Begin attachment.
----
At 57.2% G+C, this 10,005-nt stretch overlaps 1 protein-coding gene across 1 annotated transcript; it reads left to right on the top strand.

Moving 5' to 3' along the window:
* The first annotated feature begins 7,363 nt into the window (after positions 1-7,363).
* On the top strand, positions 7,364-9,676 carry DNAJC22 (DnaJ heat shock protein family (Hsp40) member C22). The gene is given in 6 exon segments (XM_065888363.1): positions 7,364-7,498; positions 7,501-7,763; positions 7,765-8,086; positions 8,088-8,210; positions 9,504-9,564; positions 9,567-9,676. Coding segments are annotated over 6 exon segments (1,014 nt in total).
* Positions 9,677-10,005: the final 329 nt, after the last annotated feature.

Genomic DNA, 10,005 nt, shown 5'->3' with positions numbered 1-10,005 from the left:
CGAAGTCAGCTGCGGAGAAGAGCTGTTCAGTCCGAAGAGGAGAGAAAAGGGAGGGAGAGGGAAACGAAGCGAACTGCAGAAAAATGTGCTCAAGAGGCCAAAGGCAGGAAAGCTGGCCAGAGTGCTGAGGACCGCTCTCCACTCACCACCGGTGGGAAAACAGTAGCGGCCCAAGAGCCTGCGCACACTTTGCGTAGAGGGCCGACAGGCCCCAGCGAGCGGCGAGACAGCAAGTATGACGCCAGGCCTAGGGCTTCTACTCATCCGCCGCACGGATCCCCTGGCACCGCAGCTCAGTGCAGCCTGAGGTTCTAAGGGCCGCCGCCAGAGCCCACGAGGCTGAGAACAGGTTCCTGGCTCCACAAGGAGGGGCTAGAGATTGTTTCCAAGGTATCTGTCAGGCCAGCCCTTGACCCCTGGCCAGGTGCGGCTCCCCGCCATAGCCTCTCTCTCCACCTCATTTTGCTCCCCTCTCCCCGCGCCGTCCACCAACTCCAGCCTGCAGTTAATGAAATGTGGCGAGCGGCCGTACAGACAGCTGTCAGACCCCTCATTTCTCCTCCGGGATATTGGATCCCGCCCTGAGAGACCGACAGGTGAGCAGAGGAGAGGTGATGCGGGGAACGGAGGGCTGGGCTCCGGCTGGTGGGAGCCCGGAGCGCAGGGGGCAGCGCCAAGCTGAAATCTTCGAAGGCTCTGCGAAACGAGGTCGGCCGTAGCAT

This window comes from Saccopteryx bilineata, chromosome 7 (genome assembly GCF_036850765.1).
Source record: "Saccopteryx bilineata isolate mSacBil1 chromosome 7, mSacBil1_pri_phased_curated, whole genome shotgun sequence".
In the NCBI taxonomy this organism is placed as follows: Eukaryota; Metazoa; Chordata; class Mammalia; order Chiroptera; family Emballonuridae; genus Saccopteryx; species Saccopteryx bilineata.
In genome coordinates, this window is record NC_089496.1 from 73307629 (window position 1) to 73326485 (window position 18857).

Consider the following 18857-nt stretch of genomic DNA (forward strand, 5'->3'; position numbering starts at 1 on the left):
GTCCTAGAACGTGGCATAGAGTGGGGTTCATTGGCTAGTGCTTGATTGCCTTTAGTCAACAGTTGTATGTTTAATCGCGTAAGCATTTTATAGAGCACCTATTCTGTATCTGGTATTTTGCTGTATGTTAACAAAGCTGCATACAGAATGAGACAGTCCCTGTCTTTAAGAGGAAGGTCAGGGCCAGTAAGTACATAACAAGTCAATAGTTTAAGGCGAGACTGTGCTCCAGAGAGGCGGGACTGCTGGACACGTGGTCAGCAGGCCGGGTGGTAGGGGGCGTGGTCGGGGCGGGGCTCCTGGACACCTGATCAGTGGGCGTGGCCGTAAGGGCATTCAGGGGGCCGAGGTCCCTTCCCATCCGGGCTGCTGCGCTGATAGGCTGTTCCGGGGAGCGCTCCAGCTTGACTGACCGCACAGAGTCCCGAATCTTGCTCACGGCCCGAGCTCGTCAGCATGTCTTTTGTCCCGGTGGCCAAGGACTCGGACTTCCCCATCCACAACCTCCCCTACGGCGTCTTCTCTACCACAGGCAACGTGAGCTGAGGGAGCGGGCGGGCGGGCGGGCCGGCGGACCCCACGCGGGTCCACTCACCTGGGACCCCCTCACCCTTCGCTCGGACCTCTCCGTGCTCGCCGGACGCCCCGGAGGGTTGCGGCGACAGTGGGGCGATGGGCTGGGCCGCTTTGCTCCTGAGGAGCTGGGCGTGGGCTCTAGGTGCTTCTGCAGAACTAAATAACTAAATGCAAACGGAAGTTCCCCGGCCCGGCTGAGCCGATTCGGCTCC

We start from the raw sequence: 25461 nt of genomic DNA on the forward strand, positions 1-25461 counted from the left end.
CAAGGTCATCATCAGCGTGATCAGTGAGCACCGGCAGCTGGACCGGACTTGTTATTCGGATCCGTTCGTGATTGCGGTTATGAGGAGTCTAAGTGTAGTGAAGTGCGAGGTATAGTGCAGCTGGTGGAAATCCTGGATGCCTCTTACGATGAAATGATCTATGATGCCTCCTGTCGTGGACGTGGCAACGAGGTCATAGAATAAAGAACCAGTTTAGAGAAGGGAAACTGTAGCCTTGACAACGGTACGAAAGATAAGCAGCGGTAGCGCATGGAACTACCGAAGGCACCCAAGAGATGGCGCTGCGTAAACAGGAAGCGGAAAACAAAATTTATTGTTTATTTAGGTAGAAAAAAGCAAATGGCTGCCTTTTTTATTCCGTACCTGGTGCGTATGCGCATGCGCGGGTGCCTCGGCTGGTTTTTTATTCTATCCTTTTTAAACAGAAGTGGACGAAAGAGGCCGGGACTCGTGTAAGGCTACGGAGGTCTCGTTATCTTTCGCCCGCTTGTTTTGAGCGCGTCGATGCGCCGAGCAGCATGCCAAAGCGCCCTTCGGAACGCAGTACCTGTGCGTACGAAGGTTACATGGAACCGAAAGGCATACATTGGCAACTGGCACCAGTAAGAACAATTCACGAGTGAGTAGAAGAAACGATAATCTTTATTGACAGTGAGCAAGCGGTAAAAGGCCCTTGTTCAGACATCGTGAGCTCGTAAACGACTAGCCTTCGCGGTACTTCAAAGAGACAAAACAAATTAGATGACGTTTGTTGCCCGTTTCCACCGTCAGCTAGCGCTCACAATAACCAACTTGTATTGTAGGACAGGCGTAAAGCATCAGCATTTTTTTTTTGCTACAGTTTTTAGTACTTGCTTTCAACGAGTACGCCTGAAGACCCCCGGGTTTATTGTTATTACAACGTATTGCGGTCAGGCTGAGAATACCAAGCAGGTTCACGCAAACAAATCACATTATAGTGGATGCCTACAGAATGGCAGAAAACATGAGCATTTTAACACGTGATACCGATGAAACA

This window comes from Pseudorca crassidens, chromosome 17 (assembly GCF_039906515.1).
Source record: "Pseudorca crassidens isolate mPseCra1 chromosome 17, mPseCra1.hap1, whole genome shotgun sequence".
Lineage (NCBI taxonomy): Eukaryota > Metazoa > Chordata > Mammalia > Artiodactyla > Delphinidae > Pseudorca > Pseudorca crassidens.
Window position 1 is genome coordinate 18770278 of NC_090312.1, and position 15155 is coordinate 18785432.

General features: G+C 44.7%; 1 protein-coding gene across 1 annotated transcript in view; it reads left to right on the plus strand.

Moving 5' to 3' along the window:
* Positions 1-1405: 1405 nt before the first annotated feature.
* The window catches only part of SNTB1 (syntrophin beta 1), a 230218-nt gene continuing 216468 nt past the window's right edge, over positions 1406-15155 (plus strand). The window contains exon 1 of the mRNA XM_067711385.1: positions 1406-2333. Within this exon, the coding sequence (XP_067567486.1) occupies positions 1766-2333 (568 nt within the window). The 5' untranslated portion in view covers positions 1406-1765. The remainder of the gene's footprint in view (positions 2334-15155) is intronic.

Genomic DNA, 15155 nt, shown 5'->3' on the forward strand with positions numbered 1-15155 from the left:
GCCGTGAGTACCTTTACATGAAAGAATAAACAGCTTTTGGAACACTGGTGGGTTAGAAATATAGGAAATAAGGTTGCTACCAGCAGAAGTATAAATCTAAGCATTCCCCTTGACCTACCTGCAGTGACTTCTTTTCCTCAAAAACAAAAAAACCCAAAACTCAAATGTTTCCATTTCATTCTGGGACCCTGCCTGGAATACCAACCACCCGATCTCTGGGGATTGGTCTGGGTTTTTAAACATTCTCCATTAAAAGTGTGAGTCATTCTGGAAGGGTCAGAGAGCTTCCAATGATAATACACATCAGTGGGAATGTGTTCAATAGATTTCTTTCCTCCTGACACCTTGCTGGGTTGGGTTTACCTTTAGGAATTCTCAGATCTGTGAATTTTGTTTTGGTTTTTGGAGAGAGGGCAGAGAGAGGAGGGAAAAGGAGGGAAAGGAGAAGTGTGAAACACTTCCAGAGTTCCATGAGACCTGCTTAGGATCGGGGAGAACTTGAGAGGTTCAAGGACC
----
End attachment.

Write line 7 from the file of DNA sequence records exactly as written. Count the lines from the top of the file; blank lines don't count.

CGAAGTCAGCTGCGGAGAAGAGCTGTTCAGTCCGAAGAGGAGAGAAAAGGGAGGGAGAGGGAAACGAAGCGAACTGCAGAAAAATGTGCTCAAGAGGCCAAAGGCAGGAAAGCTGGCCAGAGTGCTGAGGACCGCTCTCCACTCACCACCGGTGGGAAAACAGTAGCGGCCCAAGAGCCTGCGCACACTTTGCGTAGAGGGCCGACAGGCCCCAGCGAGCGGCGAGACAGCAAGTATGACGCCAGGCCTAGGGCTTCTACTCATCCGCCGCACGGATCCCCTGGCACCGCAGCTCAGTGCAGCCTGAGGTTCTAAGGGCCGCCGCCAGAGCCCACGAGGCTGAGAACAGGTTCCTGGCTCCACAAGGAGGGGCTAGAGATTGTTTCCAAGGTATCTGTCAGGCCAGCCCTTGACCCCTGGCCAGGTGCGGCTCCCCGCCATAGCCTCTCTCTCCACCTCATTTTGCTCCCCTCTCCCCGCGCCGTCCACCAACTCCAGCCTGCAGTTAATGAAATGTGGCGAGCGGCCGTACAGACAGCTGTCAGACCCCTCATTTCTCCTCCGGGATATTGGATCCCGCCCTGAGAGACCGACAGGTGAGCAGAGGAGAGGTGATGCGGGGAACGGAGGGCTGGGCTCCGGCTGGTGGGAGCCCGGAGCGCAGGGGGCAGCGCCAAGCTGAAATCTTCGAAGGCTCTGCGAAACGAGGTCGGCCGTAGCAT